Over the years I have had several opportunities to speak at my alma mater about our work during the Thursday Erv Zube Lectures, but on February 26th I got to speak in the brand new Design Building! Gone are the Procopio Room days in Hills North, and here now are world-class facilities, top-notch technology, natural sunlight, elbow room, gorgeous finishes, and even a future rooftop garden by fellow alums at Stephen Stimson Associates! I didn’t think I could ever have more pride about my undergraduate academic experiences, but after seeing the new building it made me feel even more excited about the future of our profession! Over half of our office is composed of former UMass students, so here’s to the future of our Department, and……… the future of Matthew Cunningham Landscape Design LLC!
I would like to send a heartfelt thanks to Carolyn Mullet, the owner of Carex Tours, and dedicated host of the infamous Facebook page “Garden Design by Carolyn Mullet” that boasts nearly 1.5 MILLION FANS from around the globe, for spearheading an effort to invite me to speak to her regional chapter of the Association of Professional Landscape Designers earlier this month! The event was held in the Great Hall of the Silver Spring Civic Building, and around 100 people attended on Saturday, February 11th.
“All About the Details: Stone, Wood & Metal in Landscape Design” was meant to inspire my fellow designers and landscape architects to draw from their personal life experiences, and to incorporate “outside the box” thinking when it comes to dreaming up new design scenarios for their client’s homes. I met so many lovely people and greatly appreciated the delicious lunch afterwards where we engaged in thoughtful discussions about today’s trends in residential landscape design. Thank you APLD DC-MD-VA, and Lynley Ogilvie, Molly Scott, and Scott Pitner, for being such accommodating hosts! I look forward to remaining in touch!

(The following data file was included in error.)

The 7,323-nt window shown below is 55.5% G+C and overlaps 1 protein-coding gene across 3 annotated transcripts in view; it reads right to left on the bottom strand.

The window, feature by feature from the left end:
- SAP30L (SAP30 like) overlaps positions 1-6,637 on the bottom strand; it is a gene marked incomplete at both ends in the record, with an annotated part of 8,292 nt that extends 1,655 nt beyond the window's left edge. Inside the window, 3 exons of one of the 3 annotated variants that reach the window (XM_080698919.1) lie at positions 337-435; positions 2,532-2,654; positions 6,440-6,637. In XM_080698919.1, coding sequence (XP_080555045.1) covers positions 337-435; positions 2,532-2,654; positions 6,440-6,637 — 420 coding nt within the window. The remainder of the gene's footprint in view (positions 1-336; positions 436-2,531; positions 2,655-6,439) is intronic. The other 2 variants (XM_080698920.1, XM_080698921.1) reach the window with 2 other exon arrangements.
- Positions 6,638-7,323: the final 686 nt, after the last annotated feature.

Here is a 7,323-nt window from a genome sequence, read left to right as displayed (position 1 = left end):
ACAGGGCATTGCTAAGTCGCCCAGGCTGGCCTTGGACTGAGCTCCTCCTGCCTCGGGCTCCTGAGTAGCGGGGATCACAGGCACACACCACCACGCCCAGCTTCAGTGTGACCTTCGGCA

What an honor it was to be included as a speaker in the 28th consecutive New Directions in the American Landscape conference sponsored by the Morris Arboretum of the University of Pennsylvania, Larry Weaner Landscape Associates, and the Connecticut College Arboretum! This 2-day, 2-part conference is unique because it avoids propagating trendy jargon in favor of illustrating successful landscape techniques that succeed in real world applications. The first leg of the conference was held in Connecticut at the Cummings Art Center in New London, and the second leg was held in Pennsylvania at the Science Center Auditorium in Blue Bell. This year’s speakers represented a wide range of fields and provided information rarely found in traditional landscape lectures. The varied experiences of the conference attendees, many of whom attend year after year, deeply enhance the program by offering excellent opportunities for professional interaction.
This year’s topic, “Analyzing the Wild, Designing the Garden,” focused on many complex ways natural landscapes are shaped by intricate ecological processes and past human activity. My talk illustrated MCLD’s ability to build residential landscapes amidst this constantly shifting dynamic, and how our enhancements are informed by the careful examination of a site’s surrounding context, and the thoughtful understanding of our client’s lifestyles. The unique conference included talks by highly accomplished ecologists and designers, and explored the synthesis between sophisticated analysis and creative design; I met many talented people who have committed their careers to building and studying many aspects of our environment.
On the 22nd of September I was quite honored to kick off the annual Landscape Architecture Lecture Series for the University of Rhode Island! It was especially meaningful to be invited to speak to the students and the general public about how I believe our gardens evolve in the face of global climate change — especially since our own Josh Bourgery is a recent Department graduate. The evening talks, co-sponsored by the College of Arts and Sciences, the Gaetano and Pasqualine Faella Memorial Endowment, and the Rhode Island chapter of the American Society of Landscape Architects, are coordinated by Professors William Green and Angelo Simeoni. The series will span the entire 2016/2017 academic calendar and features guest speakers from all realms of the profession who will sample a range of topics related to coastal conditions, urbanization, recreation, protecting cultural resources, landscape humanism equity and diversity. Kona Gray from EDSA, Gina Ford from Sasaki, and Charles Birnbaum from The Cultural Landscape Foundation are just a few of my fellow participants. I would say URI has some excellent plans to hear professional perspectives from some very accomplished landscape architects ahead of them!
Thank you URI for your hospitality, and for introducing me to your excellent Department!